A Different Kind of Pancake

7 Sep

When I was about five years old, my aunt came to visit from Beijing, China. Sometime after that, my dad started making onion pancakes using the recipe he had learned from my aunt. At this point, anyone who is not very familiar with Chinese food is probably thinking something along the lines of, “Chinese people put what on their pancakes?” But really, it is a most delicious dish, not eaten for breakfast.

The usual onion pancake recipe calls for salt, chopped green onions, and sesame oil in addition to the obvious flour and water that makes it a “pancake”. This in itself is amazingly tasty, but, as the years went on, it seems my dad and I had a similar idea–what if we made a dessert pancake?

One weekend, my dad and I brought out the sesame paste and sugar in addition to the usual ingredients for onion pancakes. We replaced the green onion with sesame paste and the salt for sugar, leaving only the sesame oil for flavoring and frying. Three hours later, a sesame dessert pancake was born and we had enough onion and sesame pancakes made for lunch and enough left over for a later snack.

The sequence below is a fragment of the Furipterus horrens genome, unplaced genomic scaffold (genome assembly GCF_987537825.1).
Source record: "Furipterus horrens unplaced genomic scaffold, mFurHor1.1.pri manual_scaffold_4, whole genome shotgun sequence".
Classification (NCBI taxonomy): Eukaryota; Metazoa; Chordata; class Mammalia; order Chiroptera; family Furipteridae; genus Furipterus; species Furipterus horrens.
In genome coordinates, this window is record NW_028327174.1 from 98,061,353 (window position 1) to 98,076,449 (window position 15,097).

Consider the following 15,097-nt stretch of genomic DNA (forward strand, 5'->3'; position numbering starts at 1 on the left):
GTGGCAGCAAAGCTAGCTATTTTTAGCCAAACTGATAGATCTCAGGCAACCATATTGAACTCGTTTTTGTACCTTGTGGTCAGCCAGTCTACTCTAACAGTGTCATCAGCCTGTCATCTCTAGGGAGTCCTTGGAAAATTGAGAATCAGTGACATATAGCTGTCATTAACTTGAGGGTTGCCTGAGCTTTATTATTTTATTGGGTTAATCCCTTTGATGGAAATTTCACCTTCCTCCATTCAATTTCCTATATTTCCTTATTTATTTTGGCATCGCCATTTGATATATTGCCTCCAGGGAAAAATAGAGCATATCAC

What surprises me now is that we had created essentially an entire meal out of these pancakes, from the entrée to dessert, and by using almost the same recipe for both types of pancakes. Not only that, but our entire meal had been completed with no rice involved. Who would have thought? Asians don’t have to eat rice with every meal after all.

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